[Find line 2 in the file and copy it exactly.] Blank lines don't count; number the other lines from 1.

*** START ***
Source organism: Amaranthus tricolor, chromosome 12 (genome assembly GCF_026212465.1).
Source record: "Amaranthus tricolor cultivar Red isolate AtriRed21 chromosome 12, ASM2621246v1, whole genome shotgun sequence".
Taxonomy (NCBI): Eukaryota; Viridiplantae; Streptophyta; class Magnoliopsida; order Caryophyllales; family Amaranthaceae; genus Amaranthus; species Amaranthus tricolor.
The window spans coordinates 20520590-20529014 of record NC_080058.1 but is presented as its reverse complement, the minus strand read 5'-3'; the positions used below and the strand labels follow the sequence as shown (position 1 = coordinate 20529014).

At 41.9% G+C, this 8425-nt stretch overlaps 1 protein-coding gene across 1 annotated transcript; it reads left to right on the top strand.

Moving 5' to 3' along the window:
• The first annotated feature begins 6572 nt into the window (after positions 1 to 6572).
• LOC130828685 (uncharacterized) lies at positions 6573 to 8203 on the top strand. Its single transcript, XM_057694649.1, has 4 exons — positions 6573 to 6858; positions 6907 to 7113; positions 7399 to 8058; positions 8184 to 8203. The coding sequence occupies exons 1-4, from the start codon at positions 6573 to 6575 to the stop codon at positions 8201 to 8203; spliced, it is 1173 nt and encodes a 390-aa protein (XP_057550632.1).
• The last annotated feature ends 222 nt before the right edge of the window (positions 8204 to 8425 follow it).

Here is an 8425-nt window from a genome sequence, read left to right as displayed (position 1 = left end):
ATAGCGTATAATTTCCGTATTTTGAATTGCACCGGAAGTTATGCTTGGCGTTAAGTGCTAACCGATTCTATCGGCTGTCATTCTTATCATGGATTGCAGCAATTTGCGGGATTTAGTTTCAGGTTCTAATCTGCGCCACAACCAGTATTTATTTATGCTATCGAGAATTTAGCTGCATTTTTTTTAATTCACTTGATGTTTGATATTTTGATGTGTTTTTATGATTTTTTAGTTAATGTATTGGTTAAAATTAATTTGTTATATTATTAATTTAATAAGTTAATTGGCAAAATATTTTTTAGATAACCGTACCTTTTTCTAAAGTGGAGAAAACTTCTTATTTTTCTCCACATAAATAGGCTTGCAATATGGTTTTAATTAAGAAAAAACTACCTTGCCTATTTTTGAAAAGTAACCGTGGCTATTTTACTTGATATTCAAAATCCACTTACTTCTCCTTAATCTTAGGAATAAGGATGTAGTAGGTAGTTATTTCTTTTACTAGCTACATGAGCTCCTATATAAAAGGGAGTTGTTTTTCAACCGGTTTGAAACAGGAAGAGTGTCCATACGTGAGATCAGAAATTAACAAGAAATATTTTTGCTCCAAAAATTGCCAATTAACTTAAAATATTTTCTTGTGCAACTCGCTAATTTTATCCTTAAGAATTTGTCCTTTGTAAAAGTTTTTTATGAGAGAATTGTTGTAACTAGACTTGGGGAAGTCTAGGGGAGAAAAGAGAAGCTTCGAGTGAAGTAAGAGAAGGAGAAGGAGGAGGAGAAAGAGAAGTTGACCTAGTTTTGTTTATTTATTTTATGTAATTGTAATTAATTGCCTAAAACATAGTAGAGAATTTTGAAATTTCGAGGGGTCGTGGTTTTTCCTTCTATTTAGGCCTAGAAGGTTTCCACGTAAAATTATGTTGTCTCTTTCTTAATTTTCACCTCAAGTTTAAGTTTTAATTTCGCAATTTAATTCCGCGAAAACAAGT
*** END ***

Source record: "Amaranthus tricolor cultivar Red isolate AtriRed21 chromosome 12, ASM2621246v1, whole genome shotgun sequence".